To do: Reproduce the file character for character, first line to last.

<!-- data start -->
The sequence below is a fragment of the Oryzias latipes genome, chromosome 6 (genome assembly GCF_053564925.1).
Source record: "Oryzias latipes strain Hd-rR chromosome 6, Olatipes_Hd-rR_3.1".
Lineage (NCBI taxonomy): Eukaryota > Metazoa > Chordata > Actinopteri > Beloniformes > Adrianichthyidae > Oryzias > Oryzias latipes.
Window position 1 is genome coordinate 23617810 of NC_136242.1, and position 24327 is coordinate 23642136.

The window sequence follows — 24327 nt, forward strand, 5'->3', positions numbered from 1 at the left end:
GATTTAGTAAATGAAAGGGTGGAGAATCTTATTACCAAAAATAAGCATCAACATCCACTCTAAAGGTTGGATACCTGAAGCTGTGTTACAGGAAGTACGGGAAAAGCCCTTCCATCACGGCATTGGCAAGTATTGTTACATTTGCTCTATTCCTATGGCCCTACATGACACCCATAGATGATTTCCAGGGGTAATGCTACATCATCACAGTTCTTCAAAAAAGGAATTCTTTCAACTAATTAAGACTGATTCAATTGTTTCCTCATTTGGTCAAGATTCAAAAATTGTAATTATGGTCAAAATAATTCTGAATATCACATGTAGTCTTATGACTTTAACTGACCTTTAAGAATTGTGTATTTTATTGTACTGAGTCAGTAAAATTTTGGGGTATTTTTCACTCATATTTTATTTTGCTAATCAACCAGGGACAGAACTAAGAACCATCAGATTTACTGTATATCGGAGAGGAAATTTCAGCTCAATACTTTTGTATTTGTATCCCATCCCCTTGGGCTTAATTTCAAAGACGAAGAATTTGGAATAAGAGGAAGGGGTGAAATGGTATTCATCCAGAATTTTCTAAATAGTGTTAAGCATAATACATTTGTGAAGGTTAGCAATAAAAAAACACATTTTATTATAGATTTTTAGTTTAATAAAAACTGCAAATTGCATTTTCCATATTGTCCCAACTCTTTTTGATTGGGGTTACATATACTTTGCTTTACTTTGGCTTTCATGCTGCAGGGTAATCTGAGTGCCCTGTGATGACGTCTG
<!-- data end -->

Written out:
The sequence below is a fragment of the Oryzias latipes genome, chromosome 6 (genome assembly GCF_053564925.1).
Source record: "Oryzias latipes strain Hd-rR chromosome 6, Olatipes_Hd-rR_3.1".
Lineage (NCBI taxonomy): Eukaryota > Metazoa > Chordata > Actinopteri > Beloniformes > Adrianichthyidae > Oryzias > Oryzias latipes.
Window position 1 is genome coordinate 23617810 of NC_136242.1, and position 24327 is coordinate 23642136.

The window sequence follows — 24327 nt, forward strand, 5'->3', positions numbered from 1 at the left end:
GATTTAGTAAATGAAAGGGTGGAGAATCTTATTACCAAAAATAAGCATCAACATCCACTCTAAAGGTTGGATACCTGAAGCTGTGTTACAGGAAGTACGGGAAAAGCCCTTCCATCACGGCATTGGCAAGTATTGTTACATTTGCTCTATTCCTATGGCCCTACATGACACCCATAGATGATTTCCAGGGGTAATGCTACATCATCACAGTTCTTCAAAAAAGGAATTCTTTCAACTAATTAAGACTGATTCAATTGTTTCCTCATTTGGTCAAGATTCAAAAATTGTAATTATGGTCAAAATAATTCTGAATATCACATGTAGTCTTATGACTTTAACTGACCTTTAAGAATTGTGTATTTTATTGTACTGAGTCAGTAAAATTTTGGGGTATTTTTCACTCATATTTTATTTTGCTAATCAACCAGGGACAGAACTAAGAACCATCAGATTTACTGTATATCGGAGAGGAAATTTCAGCTCAATACTTTTGTATTTGTATCCCATCCCCTTGGGCTTAATTTCAAAGACGAAGAATTTGGAATAAGAGGAAGGGGTGAAATGGTATTCATCCAGAATTTTCTAAATAGTGTTAAGCATAATACATTTGTGAAGGTTAGCAATAAAAAAACACATTTTATTATAGATTTTTAGTTTAATAAAAACTGCAAATTGCATTTTCCATATTGTCCCAACTCTTTTTGATTGGGGTTACATATACTTTGCTTTACTTTGGCTTTCATGCTGCAGGGTAATCTGAGTGCCCTGTGATGACGTCTG